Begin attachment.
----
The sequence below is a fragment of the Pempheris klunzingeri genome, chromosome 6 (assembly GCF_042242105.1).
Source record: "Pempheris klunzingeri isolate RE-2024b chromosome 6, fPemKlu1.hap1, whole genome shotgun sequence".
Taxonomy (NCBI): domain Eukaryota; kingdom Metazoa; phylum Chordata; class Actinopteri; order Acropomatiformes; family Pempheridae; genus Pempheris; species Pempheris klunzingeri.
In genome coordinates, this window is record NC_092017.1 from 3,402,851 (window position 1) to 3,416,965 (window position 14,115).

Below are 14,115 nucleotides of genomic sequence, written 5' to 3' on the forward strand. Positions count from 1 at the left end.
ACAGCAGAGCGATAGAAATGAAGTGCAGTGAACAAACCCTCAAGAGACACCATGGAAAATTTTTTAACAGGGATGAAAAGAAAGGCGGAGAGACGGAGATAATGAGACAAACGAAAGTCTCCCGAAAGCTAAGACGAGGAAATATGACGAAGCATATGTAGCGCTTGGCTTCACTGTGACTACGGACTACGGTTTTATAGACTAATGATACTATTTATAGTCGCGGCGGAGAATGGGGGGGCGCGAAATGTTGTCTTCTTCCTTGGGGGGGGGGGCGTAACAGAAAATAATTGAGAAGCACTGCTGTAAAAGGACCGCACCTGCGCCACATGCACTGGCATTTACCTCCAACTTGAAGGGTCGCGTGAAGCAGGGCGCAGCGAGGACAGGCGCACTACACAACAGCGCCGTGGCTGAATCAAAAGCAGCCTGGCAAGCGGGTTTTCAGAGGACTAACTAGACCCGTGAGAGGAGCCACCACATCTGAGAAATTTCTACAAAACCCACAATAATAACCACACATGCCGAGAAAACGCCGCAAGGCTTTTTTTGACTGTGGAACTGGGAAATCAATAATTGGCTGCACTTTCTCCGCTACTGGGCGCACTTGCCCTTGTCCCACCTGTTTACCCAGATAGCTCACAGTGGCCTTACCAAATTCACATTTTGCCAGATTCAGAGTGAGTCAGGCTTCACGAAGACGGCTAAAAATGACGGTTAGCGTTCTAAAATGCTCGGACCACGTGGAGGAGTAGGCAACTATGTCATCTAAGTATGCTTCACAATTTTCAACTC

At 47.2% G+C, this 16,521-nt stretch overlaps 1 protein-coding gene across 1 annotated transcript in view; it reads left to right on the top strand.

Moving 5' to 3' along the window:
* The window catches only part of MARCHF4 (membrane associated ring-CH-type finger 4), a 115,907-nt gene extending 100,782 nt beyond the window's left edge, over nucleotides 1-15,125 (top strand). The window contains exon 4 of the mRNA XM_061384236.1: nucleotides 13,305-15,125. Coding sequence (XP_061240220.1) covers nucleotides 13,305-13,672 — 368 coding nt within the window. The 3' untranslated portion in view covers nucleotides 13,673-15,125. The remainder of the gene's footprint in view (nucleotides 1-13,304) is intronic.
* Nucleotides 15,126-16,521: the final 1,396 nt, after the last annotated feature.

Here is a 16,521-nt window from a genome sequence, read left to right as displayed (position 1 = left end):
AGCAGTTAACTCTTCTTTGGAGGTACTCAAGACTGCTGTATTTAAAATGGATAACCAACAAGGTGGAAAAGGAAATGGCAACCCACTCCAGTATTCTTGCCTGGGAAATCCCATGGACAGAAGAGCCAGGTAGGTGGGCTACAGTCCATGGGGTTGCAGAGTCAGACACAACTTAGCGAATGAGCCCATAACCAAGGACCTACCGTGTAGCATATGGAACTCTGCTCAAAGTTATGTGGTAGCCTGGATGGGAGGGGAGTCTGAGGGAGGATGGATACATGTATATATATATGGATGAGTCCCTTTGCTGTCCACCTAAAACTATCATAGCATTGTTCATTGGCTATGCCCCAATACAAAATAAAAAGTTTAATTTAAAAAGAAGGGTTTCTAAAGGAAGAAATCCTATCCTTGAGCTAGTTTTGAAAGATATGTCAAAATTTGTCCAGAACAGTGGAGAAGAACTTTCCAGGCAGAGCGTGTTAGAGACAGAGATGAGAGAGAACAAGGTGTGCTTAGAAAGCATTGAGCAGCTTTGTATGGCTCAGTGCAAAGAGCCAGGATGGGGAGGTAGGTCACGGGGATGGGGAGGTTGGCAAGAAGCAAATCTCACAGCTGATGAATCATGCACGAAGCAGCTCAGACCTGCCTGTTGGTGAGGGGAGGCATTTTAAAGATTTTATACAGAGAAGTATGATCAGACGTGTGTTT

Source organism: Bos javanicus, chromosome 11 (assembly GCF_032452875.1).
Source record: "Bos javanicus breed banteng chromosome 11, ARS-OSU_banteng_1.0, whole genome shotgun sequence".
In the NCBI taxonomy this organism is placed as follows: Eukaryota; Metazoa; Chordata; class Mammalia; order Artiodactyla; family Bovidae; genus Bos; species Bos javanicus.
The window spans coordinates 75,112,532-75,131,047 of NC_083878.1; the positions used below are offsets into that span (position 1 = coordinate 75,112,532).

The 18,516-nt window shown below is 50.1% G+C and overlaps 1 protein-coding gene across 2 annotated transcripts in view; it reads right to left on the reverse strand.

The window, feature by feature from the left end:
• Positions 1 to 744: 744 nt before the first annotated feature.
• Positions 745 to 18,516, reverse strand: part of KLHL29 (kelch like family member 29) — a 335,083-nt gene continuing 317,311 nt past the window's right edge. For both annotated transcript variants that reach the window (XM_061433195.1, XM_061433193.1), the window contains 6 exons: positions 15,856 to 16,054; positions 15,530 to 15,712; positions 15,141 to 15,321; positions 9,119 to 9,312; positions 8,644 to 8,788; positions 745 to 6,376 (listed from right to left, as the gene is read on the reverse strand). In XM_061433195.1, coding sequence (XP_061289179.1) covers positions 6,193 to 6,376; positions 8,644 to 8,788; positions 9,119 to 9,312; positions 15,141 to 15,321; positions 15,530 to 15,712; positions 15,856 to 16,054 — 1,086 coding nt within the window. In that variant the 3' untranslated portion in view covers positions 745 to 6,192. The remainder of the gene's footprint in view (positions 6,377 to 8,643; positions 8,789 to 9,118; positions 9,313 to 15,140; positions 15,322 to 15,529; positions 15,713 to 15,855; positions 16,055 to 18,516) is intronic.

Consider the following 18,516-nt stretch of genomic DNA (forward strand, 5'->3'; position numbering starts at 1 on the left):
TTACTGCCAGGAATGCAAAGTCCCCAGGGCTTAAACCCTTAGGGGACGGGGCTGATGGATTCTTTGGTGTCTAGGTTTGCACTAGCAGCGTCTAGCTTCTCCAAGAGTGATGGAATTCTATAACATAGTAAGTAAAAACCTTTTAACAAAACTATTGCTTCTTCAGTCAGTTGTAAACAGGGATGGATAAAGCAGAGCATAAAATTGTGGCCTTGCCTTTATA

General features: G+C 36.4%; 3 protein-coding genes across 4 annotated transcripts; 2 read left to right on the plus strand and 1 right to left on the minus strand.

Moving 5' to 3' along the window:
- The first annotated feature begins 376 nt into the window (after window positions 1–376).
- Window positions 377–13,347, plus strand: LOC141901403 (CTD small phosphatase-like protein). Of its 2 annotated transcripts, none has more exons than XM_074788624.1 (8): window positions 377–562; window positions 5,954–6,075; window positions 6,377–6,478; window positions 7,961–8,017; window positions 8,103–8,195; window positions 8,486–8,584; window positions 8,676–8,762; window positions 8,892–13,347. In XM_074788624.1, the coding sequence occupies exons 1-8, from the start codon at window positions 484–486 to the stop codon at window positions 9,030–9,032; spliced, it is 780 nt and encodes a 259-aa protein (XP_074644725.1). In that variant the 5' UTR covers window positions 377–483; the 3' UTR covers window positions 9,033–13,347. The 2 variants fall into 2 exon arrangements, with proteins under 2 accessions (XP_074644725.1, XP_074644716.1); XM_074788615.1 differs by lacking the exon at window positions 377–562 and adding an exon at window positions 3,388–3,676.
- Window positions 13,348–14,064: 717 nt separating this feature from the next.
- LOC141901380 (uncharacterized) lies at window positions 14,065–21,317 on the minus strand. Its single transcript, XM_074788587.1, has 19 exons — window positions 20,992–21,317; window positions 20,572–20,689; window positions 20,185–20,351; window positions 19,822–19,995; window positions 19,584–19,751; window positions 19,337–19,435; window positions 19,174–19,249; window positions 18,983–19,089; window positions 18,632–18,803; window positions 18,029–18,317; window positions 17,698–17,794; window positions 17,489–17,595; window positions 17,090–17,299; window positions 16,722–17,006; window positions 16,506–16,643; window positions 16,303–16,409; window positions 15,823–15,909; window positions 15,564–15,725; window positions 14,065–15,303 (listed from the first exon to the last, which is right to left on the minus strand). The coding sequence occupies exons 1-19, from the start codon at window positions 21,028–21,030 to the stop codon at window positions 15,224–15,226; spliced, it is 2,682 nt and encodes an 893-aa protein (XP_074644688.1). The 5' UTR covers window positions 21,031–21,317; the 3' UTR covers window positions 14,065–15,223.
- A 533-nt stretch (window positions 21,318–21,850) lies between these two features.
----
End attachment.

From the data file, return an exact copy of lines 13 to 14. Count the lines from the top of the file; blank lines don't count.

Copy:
Source organism: Bos javanicus, chromosome 11 (assembly GCF_032452875.1).
Source record: "Bos javanicus breed banteng chromosome 11, ARS-OSU_banteng_1.0, whole genome shotgun sequence".